Myth: Conservatism blindly follows tradition
I enjoy Charles Schultz’s PEANUTS comic strips. There’s one particular series in which the bird Woodstock decides he should fly south for the winter so as not to mess up the ecosystem. But he’s afraid of getting mugged so he convinces Snoopy to come with him. For several weeks, the pair has many adventures and misadventures in their journey south. Just as they think they’ve nearly arrived at their destination, they see Charlie Brown. Suddenly, they realize that they’ve spent several weeks circling their block. Though they are slightly embarrassed by the whole ordeal, they also feel a sense of relief that their long journey landed them, not in an exotic, foreign locale, but back home.
This has been my experience with conservatism. I grew up in conservative, fundamental churches. I was raised on expository preaching from the King James Bible. I was homeschooled. I’ve worn a tie almost every Sunday of my life. My family is well respected in Regular Baptist circles. On the one hand, conservatism was my clan.
On the other hand, I grew up with a little disgust and more than a little distrust for conservatism. One of my chief complaints was the subject of our article. I felt that conservatism was blindly following tradition without actually giving any real thought to what they believed. I liked to think that I was a bit more free thinking than that. In my teenage years, I questioned everything about conservatism – from music to modesty. In short, I tried to run away from home.
I spent the night at Mr. and Mrs. Ecumenical’s house. I played in the Neo-evangelicals’ backyard. I borrowed toys from Mark Driscoll. I climbed around on the contemporarist’s playground. All the while, I thought I was freely developing my own set of convictions and beliefs. In time, I grew weary of my new playmates and began wandering the block for something more real. It was just when I was beginning to think that I had stumbled upon something truly innovative and original that I realized I had, much like Snoopy and Woodstock, circled back home. To my great surprise, I realized that I had become a conservative.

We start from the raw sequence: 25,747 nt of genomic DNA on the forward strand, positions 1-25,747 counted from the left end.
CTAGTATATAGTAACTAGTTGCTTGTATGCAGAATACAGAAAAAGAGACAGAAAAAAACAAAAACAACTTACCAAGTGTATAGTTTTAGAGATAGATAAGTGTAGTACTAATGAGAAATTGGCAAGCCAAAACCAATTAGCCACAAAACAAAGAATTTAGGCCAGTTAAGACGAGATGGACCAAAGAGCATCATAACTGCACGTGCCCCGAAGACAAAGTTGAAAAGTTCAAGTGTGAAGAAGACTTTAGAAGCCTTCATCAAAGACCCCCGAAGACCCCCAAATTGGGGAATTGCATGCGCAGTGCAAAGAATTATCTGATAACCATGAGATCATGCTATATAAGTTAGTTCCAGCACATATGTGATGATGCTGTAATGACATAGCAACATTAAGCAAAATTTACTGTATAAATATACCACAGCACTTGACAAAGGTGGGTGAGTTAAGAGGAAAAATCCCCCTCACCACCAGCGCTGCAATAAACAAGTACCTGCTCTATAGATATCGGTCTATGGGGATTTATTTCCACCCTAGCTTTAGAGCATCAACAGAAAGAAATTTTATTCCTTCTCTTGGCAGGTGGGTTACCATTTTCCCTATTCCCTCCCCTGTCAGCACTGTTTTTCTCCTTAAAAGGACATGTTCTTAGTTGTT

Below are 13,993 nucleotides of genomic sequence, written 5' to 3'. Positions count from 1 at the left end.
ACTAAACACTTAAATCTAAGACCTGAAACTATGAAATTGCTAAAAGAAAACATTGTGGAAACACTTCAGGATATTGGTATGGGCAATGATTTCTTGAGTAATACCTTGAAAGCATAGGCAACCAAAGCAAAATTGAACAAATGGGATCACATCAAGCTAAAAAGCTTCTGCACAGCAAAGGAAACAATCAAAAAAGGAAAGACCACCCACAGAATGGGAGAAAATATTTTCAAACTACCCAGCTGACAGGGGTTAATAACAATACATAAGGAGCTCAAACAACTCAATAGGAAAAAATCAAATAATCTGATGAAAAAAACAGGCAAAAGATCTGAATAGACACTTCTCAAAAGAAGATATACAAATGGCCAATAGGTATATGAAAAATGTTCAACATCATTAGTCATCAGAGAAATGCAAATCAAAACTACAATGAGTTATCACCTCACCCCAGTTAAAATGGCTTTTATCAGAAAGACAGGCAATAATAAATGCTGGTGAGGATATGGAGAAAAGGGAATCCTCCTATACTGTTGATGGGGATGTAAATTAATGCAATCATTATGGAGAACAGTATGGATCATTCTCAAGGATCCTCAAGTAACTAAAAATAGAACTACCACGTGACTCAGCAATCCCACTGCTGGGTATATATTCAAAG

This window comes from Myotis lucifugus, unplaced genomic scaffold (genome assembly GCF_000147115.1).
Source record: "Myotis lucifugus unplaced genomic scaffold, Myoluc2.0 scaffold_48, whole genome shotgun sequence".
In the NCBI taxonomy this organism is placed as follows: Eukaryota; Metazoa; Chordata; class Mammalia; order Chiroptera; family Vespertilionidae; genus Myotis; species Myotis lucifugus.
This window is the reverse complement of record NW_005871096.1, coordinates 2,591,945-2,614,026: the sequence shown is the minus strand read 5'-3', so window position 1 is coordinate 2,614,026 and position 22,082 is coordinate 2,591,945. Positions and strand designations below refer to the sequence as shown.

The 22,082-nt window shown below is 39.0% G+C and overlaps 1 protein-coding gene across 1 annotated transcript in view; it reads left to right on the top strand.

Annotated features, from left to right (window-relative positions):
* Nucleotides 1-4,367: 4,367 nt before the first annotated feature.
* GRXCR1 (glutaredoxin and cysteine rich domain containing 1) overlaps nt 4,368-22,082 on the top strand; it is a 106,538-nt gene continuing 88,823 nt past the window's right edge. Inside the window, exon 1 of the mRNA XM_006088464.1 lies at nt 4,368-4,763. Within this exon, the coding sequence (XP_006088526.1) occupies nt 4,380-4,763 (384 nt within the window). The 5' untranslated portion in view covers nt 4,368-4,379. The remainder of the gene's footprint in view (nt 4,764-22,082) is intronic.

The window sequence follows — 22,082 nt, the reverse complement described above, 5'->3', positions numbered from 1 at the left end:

What’s the point of this little anecdote? I use it to illustrate that I have a rather unique perspective on conservatism. On the one hand, I have the up close and personal perspective of an insider. On the other hand, I have a bit of the objectivity and realism of someone who has been on the outside.
I’ve previously defined a conservative as someone who, well, conserves something. Conservatives differ based on what they are conserving. A Christian conservative is someone who conserves biblical Christian doctrine, practice, worship, and affections. This is in contrast to a progressive who believes that history runs on its own motor toward an undefinable ideal of Possibility. But it’s also in contrast to something I’ve been calling “contemporarism” because I don’t know what else to call it. This is a view represented by much of modern American Christianity. This viewpoint sees culture as a shapeless vessel that Christianity can simply be poured into without it affecting the form of our faith. Conservatives find this approach to culture too simplistic and unbiblical.